Simple Steps to Sustainable Living

Posted by Aria® on Jun 3rd 2019

There are so many ways to add "eco-friendly" to your day. What small changes could you make to have less of an impact on the environment? Check out our tips for sustainable living. 

Be More Efficient at Home

  • Replace your incandescent light bulbs with LED bulbs. They may cost a little more, but each energy rated LED bulb will use 90% less energy than a standard bulb and last 15-25 times longer, saving $80 in electricity costs over its lifetime.[1] Switching 16 incandescent light bulbs out for LED bulbs saves greenhouse gas emissions equivalent to the emissions from driving an average passenger vehicle 1000 miles.[2]
  • Preheat selectively. Ovens use no small amount of energy, so don’t heat yours for longer than necessary. If you’re roasting a chicken or baking cookies or pie crust, you’ll want to preheat. But for casseroles, lasagna and the like, or even a pot roast, put it in without preheating.[3] If a toaster oven will do the trick, even better.
  • Reverse your ceiling fan in winter. Look for the direction switch on the fan motor housing and flip it. (Turn off the fan first.) Reversing the fan so it turns clockwise creates an updraft. That sucks up cool air from near the floor and sends down warm air from near the ceiling, potentially allowing you to turn down the heat.[4]
  • Turn off the tap. Clean, drinkable water is one of the most precious commodities on the planet.[5] To use less, turn off the tap while brushing your teeth. This could save up to 4 gallons.[6]
  • Use less hot water. Run a cold water wash for your clothes, and take showers instead of baths, so you use less water (and less energy heating it).

Getting Around

  • Next time you use a ride-sharing service, consider actually sharing a ride with someone. It will help reduce CO2 emissions, plus maybe you’ll meet someone interesting or learn something new.
  • Ride your bike to work one day a week, or maybe to dinner with friends at a nearby restaurant. Worried about getting too sweaty? Look into an e-bike that can do a lot of the work for you.

Reduce Waste

  • Buy used. Whether you need clothes, a cordless drill, a high chair for your toddler or a lacrosse stick for your teen, before you head to the store, see if there isn’t something used that fits the bill on a site like https://www.craigslist.org/, https://nextdoor.com/ or a local social media group. Or check out https://www.freecycle.org/ to see if someone’s giving one away for nothing.
  • Take steps to reduce food waste. In addition to taking up space in a landfill, food waste in a landfill emits methane gas which contributes to global warming. Family of four eating out? Try ordering only three meals so no leftovers have to go home.
  • Plan, Prep and Pivot to reduce food waste[7]
    • Plan your meals in advance so you only buy what you need when you go shopping
    • Prep perishable foods soon after shopping, and store in clear containers. It will make it easier to make meals later in the week, plus the clear containers may help avoid you forgetting about those brussel sprouts in the back of the fridge.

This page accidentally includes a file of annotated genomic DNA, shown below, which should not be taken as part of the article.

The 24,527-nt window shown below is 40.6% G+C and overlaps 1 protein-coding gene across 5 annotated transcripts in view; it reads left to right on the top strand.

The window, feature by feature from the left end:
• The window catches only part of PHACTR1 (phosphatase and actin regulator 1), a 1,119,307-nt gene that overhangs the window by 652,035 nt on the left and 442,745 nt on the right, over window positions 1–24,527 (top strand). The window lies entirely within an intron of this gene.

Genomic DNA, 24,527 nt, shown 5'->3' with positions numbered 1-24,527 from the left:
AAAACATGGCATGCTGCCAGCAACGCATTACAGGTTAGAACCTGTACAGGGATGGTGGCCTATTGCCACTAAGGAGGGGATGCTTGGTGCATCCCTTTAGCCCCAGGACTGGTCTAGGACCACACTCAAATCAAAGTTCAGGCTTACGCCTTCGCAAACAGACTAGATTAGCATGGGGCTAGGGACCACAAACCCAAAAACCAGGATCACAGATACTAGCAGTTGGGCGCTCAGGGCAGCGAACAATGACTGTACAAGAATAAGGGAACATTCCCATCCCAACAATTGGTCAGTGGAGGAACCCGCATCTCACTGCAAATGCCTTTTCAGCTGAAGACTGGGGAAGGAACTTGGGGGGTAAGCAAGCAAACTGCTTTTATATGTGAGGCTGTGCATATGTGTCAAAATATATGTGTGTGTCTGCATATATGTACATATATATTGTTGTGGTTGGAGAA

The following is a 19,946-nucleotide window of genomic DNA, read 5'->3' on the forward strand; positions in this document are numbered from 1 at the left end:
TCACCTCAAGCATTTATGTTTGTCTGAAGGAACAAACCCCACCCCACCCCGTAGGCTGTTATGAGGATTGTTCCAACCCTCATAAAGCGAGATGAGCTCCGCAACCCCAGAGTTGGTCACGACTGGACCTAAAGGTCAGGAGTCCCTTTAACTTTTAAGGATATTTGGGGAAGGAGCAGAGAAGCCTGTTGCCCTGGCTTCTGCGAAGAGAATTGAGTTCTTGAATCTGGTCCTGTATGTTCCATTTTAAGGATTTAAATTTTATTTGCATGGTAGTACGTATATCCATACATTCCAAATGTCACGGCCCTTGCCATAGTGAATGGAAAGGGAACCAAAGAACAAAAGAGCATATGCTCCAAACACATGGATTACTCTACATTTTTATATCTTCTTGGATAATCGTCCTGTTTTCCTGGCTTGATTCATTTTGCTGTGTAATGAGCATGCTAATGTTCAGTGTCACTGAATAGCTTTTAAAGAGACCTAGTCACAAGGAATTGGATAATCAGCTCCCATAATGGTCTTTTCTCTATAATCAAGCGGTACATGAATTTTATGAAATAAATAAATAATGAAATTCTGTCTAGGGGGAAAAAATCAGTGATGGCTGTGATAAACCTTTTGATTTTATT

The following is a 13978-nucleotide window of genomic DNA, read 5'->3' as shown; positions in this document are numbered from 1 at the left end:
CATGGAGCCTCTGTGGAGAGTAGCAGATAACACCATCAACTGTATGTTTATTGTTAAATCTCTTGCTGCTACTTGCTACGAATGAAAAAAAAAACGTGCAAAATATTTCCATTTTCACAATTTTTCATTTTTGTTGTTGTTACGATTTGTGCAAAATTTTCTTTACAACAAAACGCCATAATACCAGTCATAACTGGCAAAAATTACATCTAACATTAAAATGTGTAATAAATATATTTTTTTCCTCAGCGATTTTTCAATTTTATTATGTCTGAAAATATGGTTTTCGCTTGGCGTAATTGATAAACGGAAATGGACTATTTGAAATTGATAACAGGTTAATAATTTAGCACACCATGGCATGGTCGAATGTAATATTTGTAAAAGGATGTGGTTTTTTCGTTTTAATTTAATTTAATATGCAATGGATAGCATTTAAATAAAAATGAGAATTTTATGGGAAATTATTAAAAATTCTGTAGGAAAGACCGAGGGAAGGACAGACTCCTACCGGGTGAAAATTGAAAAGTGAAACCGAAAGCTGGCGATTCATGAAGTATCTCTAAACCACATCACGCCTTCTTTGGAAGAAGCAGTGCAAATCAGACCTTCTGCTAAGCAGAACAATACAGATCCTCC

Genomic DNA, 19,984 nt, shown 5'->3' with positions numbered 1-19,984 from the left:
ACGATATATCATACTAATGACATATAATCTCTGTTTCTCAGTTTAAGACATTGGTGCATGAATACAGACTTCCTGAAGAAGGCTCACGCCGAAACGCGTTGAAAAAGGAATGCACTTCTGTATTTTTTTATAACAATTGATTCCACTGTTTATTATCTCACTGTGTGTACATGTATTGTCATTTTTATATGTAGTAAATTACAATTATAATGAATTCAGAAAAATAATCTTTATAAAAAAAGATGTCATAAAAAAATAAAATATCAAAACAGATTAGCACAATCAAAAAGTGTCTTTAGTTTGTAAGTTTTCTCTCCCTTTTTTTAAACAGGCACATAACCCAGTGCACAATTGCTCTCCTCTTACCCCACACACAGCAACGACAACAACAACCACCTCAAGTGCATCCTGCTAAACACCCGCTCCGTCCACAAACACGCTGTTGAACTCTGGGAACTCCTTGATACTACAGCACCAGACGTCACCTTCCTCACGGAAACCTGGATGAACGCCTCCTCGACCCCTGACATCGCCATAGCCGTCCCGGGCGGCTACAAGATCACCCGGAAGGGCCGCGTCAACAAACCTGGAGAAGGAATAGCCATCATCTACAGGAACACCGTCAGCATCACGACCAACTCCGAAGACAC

• Pivot produce that might be past its prime to a different use. It may still be fine for cooking in soups, casseroles, stir fries, sauces, baked goods, pancakes or smoothies
  • Compost without the heap of effort. Whatever amount of food waste you are left with still takes up a surprising amount of landfill space and emits greenhouse gases. But composting can be a challenge if you don’t have the time, energy or backyard. One solution: Search online for a compost pickup service that will deliver a collection bin to your door and collect it when it’s full.

Up Your Recycling Game

  • Look for the How2Recycle label on product packaging for simple instructions on what, how and where to recycle. You’ll be amazed at what you learn: often it is best to replace caps on bottles (since otherwise they are too small to be recovered at the recycling facility).
  • We know you want to recycle as much as you can, but plastic bags, like grocery bags, produce bags, and other flexible plastic packaging should be dropped off at Store Drop-Off collection bins at any retail store with a plastic bag recycling bin. Go to https://how2recycle.info/sdo for more info!
  • Don’t forget about recyclable items from rooms other than the kitchen, like the paper tube that is left over at the end of the toilet paper roll.

[1] https://www.energystar.gov/products/ask-the-expert/lighting-made-easy

[2] https://www.epa.gov/energy/greenhouse-gas-equivalencies-calculator

[3] https://www.epicurious.com/expert-advice/do-i-rea...

[4] https://www.energystar.gov/products/lighting_fans/...

[5] https://water.org/our-impact/water-crisis/global-...

[6] https://www.colgate.com/en-us/save-water/colgate-asks-people-to-turn-off-the-faucet-while-brushing

[7] https://www.epa.gov/recycle/reducing-wasted-food-home#benefits